Sunday, September 28, 2014

And Now I Know My ABCs! Freebie too!


Teaching ABCs to students

My kinder kids are singing songs, sorting letters, digging in rice, and in general having lots of fun trying to learn their letters and sounds!  Might sound easy and it IS easy for some to pick up this learning.  Not so much for others.  So we do all kinds of different activities in an effort to make it fun and to get those letters to stick!  Get ready for picture overload!  I am a visual person, so I thought if you see pictures rather than just descriptions it would help you to see what we do to learn our letters!

I Am A Letter Expert!  ABC Activity

One activity my kids cannot wait for their turn to do is the Letter Expert!  It does something for their little egos to be called the expert at something.  I put the letters of their name in a bucket, plus a few extra.  Other students take their turn drawing out a letter while the expert sits up by the easel in a special chair.  The child drawing out a letter tells the "Letter Expert" the name of the letter and the "Letter Expert" gets to tell them if they are correct or help them with the right letter name if they are not.  Then the letters are sorted as to whether they are in the Letter Expert's name or not.

Letter Arc Activity

Another good ABC activity is the Letter Arc.  Read ABC books and students come up to find the letter on the arc.  You can do it by matching the letter or finding the capital or lower case letter match.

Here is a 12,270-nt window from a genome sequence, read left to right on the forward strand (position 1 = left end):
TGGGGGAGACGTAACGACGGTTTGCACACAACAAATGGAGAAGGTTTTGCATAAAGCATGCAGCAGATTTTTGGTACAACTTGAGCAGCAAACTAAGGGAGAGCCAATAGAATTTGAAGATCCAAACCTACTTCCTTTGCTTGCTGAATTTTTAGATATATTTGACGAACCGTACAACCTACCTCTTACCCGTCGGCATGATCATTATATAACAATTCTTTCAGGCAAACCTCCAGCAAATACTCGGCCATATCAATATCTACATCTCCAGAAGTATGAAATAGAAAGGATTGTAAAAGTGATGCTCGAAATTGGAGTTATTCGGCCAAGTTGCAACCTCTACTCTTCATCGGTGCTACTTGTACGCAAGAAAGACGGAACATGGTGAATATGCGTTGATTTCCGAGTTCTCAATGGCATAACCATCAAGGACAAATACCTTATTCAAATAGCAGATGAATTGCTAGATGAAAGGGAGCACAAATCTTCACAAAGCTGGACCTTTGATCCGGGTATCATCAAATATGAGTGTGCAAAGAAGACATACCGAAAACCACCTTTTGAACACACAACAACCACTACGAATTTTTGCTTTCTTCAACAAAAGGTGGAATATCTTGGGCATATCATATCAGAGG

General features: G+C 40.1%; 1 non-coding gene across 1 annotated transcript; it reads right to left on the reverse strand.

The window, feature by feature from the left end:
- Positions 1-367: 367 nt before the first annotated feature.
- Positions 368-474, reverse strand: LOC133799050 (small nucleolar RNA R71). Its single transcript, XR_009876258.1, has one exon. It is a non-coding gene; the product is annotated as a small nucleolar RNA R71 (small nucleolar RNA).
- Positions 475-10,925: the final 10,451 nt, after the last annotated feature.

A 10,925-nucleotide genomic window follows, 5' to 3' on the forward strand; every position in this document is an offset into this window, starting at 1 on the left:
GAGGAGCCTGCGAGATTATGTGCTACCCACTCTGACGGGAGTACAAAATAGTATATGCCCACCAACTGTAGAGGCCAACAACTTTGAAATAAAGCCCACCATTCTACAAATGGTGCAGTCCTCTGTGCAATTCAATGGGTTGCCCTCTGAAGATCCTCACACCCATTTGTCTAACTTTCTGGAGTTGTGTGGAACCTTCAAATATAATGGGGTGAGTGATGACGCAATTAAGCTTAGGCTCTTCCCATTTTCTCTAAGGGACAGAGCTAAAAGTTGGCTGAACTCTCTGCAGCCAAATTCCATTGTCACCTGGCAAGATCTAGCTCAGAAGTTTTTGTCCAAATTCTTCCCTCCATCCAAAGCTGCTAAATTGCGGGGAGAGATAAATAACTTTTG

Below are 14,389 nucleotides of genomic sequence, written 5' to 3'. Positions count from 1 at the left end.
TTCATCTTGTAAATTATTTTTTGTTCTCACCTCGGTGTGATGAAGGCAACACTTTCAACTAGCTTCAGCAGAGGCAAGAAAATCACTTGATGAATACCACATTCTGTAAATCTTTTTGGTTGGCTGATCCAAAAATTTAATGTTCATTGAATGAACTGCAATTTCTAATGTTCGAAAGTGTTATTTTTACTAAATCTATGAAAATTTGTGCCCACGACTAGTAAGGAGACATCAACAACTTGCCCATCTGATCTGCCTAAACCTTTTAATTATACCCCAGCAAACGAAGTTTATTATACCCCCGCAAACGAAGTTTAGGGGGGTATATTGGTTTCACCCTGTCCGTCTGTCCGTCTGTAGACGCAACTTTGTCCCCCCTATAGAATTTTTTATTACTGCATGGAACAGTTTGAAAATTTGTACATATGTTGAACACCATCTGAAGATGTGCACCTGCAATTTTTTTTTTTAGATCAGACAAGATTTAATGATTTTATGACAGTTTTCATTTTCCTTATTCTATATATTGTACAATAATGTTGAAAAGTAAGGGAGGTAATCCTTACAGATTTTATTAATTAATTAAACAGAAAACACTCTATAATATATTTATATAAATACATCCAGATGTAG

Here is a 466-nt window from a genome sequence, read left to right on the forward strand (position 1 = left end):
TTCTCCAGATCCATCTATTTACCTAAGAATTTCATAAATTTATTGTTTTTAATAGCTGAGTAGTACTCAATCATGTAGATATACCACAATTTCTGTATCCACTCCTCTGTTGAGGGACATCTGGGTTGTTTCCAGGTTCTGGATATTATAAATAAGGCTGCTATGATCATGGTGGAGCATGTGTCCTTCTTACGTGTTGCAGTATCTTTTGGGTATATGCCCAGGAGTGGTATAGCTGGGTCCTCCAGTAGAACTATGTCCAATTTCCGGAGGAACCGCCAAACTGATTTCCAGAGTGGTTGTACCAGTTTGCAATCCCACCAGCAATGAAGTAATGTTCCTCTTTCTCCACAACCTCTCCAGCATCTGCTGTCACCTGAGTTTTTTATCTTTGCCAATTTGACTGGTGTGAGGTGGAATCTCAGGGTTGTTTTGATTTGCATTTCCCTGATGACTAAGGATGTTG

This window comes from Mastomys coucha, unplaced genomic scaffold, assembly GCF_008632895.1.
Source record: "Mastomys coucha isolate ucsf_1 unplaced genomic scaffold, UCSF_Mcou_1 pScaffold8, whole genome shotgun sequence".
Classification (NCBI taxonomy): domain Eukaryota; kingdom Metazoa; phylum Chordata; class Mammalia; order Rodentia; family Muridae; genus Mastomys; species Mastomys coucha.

ABC Magnetic iPad app

During small group reading time at the tables, you can use ABC Magnetic app to review letters you have taught.  Line the letters across the top.  Students pull down a letter as you call it out.  You can have the student say the name of the letter as they pull it down or the sound it makes.  Then they do the same as they put the letter back up at the top.


This is an ABC Letter freebie for you!  


I have used these letter cards to do letter races!  I place a few on the wipe off easel and call out a letter.  The student who's turn it is gets to race up to the easel and see how quickly they can find the correct letter.  Great way to get rid of the wiggles too!  Click here or on the picture to grab it!  You can also tape the cards to your door frame so students must read a letter as they enter or exit your classroom.